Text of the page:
When it comes to the used car market, few folks know more than Ricky Beggs, managing editor and analyst at Black Book. He and his team closely monitor every used car automobile auction taking place across the country and have a daily pulse on different segments of the market.
Obviously, the new car market has an impact on where the used car market is heading in 2013. Beggs took a few moments from his hectic schedule to answer questions about the used car market in the wake of recent new car introductions.
In business since 1955, Black Book is a provider of accurate pricing insight, mobile solutions and online vehicle trade-in valuation for the automotive industry. The company offers the industry's most accurate vehicle valuation insight to dealers, lenders, remarketers and government agencies.
Black Book also provides automotive shoppers with instant and accurate credit-score estimates and trade-in appraisals, which in turn provides quality sales leads for dealers. If you like what Beggs has to say in this Q&A, you can check out his weekly video series offering the latest insight in the auto market.
Q. As you point out, trucks grabbed plenty of attention, with the Chevy Silverado's launch, the Ford Atlas concept stealing some thunder and the Dodge Ram 1500 capturing Truck of the Year. Black Book believes full-size pickups will see price strengthening in the used markets in 2013 because of a growing economy and interest in the segment. Why are new trucks causing price increases in the used truck market?
A. Everybody can't afford a new one. Just the fact that it's creating a buzz in the segment, good interest in the segment, and not an overabundance supply of used inventory. Low supply naturally creates a little more demand. Values will go up.
Q. You also say that manufacturers are targeting younger buyers, which has always been the case. Yet Baby Boomers probably still buy the majority of new cars. Is that true in the certified pre-owned market though? Are younger buyers flocking there until they can earn enough to buy the hot new cars?
A. If the younger buyer can't afford a new car, or a certain kind of new car, then they're willing to step into that CPO car - or at least the manufactured-backed CPO model. [Editor's note: About.com recommends only using manufacturer-backed certified pre-owned programs and not those run by warranty companies.]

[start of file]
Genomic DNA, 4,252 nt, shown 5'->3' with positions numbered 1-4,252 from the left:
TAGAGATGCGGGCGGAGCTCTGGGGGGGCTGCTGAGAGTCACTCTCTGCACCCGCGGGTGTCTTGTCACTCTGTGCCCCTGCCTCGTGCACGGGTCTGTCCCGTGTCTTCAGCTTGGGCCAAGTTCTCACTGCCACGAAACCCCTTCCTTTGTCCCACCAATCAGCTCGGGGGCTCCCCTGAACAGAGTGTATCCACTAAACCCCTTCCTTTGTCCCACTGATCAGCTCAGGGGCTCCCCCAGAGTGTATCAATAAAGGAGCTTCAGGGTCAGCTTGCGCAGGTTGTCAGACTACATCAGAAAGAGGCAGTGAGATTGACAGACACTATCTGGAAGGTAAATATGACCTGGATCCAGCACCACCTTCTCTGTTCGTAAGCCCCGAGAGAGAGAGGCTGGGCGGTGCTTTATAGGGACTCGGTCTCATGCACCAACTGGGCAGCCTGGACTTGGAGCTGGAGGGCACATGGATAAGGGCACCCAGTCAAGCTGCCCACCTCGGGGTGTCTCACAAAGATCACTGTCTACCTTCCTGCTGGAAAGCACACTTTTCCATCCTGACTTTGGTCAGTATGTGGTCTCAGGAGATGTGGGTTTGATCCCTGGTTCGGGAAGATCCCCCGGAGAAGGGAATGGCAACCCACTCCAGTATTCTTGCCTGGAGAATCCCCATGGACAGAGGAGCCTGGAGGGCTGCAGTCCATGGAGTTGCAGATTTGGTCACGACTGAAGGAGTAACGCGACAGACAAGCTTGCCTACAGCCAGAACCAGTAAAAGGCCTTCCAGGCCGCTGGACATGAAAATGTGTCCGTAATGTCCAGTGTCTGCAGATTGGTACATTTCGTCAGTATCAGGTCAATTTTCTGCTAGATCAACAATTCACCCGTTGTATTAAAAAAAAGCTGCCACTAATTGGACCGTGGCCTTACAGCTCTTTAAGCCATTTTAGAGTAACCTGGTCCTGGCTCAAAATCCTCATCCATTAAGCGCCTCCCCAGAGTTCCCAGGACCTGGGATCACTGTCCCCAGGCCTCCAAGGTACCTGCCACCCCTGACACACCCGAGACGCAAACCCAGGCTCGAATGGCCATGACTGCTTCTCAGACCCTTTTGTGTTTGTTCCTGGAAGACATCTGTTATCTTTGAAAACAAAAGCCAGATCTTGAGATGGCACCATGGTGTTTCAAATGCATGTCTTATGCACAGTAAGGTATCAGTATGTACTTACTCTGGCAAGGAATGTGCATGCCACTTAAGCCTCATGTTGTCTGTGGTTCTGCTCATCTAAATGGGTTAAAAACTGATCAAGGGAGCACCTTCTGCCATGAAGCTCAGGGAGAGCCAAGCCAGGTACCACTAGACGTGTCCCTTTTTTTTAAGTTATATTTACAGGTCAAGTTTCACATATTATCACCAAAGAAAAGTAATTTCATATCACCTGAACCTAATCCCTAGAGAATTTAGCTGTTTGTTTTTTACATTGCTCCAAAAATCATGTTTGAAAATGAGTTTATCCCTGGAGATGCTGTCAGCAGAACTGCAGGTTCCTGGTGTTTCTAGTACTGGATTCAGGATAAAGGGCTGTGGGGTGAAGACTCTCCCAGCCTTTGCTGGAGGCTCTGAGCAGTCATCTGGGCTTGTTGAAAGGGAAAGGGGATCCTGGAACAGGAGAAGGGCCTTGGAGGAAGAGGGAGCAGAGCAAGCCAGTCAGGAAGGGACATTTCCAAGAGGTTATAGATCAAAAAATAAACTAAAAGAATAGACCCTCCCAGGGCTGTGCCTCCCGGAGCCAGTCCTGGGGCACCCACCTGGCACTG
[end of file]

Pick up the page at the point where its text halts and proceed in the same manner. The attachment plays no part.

Q. You also raise a good point about fuel-efficient cars. Since the 2008 fuel spike, OEMs have been going full bore to reach the Corporate Average Fuel Economy (CAFE) standards. You're predicting, in effect, a glut in the used compact car market. What does that do to residual values?
A. Unless there is a significant increase in gas prices to the $5 range and stay there for a while, Black Book doesn't feel the demand will be in the segment in relation to the volume and the number of players in the segment. If the demand is not there leading to oversupply, then that's going to pull residuals or retention down.
Q. OK, the Corvette C7 was introduced the North American International Auto Show. What does the impact of a splashy new model do to the value of existing and older Corvettes? Does it diminish their value or increase it because of more intense focus on the new product?
A. No because it is such a niche-focused type product.
Q. Time for you to pull out the crystal ball. What are your thoughts on how 2013 shapes out for the used car market? What's going to be strongest segment this year? What's going to be the weakest segment?
A. Overall a solid used market but not at the retention values of 2012 and 2011 in relation to value. Pickup trucks - both small and mid size - will be a strong segment. Compact crossovers could be strong as well, especially when you see how the functionality and size has grown in that segment over the past few years. Weakest segment, dollar wise, prestige luxury because the price is so high in relation to everything else. But percentage-wise they're in line with the overall car segment average. Midsize cars, luxury and near luxury and prestige luxury cars will see weak retention from the percentage standpoint.